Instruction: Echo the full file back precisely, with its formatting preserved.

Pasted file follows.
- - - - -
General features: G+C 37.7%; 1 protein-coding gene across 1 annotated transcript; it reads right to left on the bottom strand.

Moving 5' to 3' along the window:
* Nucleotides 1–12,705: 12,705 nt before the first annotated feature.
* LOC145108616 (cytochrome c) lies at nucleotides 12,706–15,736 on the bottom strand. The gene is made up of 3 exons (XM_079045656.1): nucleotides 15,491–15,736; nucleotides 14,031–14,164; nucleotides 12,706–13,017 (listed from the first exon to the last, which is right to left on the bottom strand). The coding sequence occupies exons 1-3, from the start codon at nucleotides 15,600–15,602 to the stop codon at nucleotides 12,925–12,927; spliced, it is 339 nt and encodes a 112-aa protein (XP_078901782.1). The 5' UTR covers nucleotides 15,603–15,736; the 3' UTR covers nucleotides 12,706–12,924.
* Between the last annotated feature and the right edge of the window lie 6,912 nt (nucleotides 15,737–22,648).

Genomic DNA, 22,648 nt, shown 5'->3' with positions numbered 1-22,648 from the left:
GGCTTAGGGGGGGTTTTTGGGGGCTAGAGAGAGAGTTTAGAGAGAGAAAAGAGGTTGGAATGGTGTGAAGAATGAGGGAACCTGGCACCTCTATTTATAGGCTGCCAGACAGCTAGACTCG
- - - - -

General features: G+C 37.7%; 1 protein-coding gene across 1 annotated transcript; it reads right to left on the bottom strand.

Moving 5' to 3' along the window:
* Nucleotides 1–12,705: 12,705 nt before the first annotated feature.
* LOC145108616 (cytochrome c) lies at nucleotides 12,706–15,736 on the bottom strand. The gene is made up of 3 exons (XM_079045656.1): nucleotides 15,491–15,736; nucleotides 14,031–14,164; nucleotides 12,706–13,017 (listed from the first exon to the last, which is right to left on the bottom strand). The coding sequence occupies exons 1-3, from the start codon at nucleotides 15,600–15,602 to the stop codon at nucleotides 12,925–12,927; spliced, it is 339 nt and encodes a 112-aa protein (XP_078901782.1). The 5' UTR covers nucleotides 15,603–15,736; the 3' UTR covers nucleotides 12,706–12,924.
* Between the last annotated feature and the right edge of the window lie 6,912 nt (nucleotides 15,737–22,648).

Genomic DNA, 22,648 nt, shown 5'->3' with positions numbered 1-22,648 from the left:
GGCTTAGGGGGGGTTTTTGGGGGCTAGAGAGAGAGTTTAGAGAGAGAAAAGAGGTTGGAATGGTGTGAAGAATGAGGGAACCTGGCACCTCTATTTATAGGCTGCCAGACAGCTAGACTCG